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Natural Language & Linguistic Theory

, Volume 31, Issue 4, pp 951–1013 | Cite as

Locating agreement in grammar: an argument from agreement in conjunctions

  • Rajesh BhattEmail author
  • Martin Walkow
Article

Abstract

In Hindi-Urdu, T(ense) can agree with non-overtly case-marked subjects or objects. Despite being controlled by the same head and being sensitive to the same morphological properties of the agreement target, agreement inside conjunction structures reveals differences between subjects and objects: agreement with objects is sensitive to linear proximity, while agreement with subjects is not. This difference shows itself in two sets of conjunction structures: agreement with conjoined subjects and objects, and agreement in Right Node Raising. This difference between agreement with co-ordinated subjects and objects is addressed in terms of two questions: why does object agreement not access the same features as subject agreement, and how does it access the features of the closest NP in the coordinated object. We argue that the answers to these questions show that agreement is largely syntactic, but that post-syntactic processes can be recruited for agreement when syntactic processes have failed to value agreement in the syntax. The inaccessibility of certain features to agreement with objects follows from Bhatt’s (2005) proposal that agreement with subjects assigns case, but agreement with objects is agreement with an already case-licensed argument. While T-agreement can access the ϕ-features of subjects, case assignment to the object prior to T-agreement deactivates the object’s ϕ-features so that T can match their features but is not valued by them. Post-syntactic processes use the matching relation between T and the inactive features of objects to retrieve values for T. This process is sensitive to linear proximity.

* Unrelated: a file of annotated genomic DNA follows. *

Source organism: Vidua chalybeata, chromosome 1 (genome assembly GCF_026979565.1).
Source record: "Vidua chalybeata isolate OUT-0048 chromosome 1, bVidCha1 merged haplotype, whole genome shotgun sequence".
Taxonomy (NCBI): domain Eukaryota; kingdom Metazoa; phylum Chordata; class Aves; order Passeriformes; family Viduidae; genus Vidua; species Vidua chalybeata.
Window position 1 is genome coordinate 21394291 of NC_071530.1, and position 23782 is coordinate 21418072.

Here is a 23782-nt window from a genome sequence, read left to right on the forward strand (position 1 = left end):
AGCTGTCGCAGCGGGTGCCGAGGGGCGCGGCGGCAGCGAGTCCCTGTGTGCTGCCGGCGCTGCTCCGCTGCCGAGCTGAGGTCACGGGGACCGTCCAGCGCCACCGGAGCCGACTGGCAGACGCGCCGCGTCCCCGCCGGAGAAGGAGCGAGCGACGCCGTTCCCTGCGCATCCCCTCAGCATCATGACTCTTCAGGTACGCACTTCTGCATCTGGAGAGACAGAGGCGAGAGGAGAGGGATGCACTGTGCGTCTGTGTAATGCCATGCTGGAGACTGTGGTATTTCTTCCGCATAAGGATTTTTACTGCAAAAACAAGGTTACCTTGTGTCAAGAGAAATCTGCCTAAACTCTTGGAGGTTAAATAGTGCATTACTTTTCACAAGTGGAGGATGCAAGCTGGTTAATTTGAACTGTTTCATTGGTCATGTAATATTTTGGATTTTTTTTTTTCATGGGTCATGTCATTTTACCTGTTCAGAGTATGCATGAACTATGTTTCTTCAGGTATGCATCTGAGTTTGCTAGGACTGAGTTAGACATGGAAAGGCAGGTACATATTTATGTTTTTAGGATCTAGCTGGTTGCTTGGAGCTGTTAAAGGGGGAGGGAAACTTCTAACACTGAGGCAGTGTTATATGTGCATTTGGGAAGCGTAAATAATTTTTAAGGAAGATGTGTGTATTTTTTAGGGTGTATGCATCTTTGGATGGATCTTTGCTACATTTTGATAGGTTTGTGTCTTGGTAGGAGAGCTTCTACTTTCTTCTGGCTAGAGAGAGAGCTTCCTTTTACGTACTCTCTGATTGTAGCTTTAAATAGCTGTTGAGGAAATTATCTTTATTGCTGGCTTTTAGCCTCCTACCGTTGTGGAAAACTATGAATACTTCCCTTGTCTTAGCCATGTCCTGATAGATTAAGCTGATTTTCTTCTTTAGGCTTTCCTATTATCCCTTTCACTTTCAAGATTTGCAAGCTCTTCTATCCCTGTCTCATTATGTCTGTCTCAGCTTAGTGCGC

Keywords

Agreement Closest conjunct agreement Post-syntactic processes Right node raising Hindi-Urdu 

Notes

Acknowledgements

We would like to thank Artemis Alexiadou, Archna Bhatia, Željko Boškovic̀, Miriam Butt, Ashwini Deo, Brian Dillon, David Embick, Peter Hook, Kyle Johnson, Pallika Kanani-Madhwani, Jim McCloskey, and the audiences at PLC (especially Tony Kroch), the Case Workshop in Konstanz (especially Ellen Brandner and Hubert Truckenbrodt), UC Santa Cruz, the Fall 2010 More Advanced Syntax class at MIT, Johns Hopkins, Yale, WCCFL 29, ZAS, and GLOW 34. We are much indebted to our reviewers and our editor Marcel den Dikken, whose combined efforts have helped to improve the exposition.

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Copyright information

© Springer Science+Business Media Dordrecht 2013

Authors and Affiliations

  1. 1.Department of LinguisticsUniversity of Massachusetts at AmherstAmherstUSA
  2. 2.University of California at Los AngelesLos AngelesUSA

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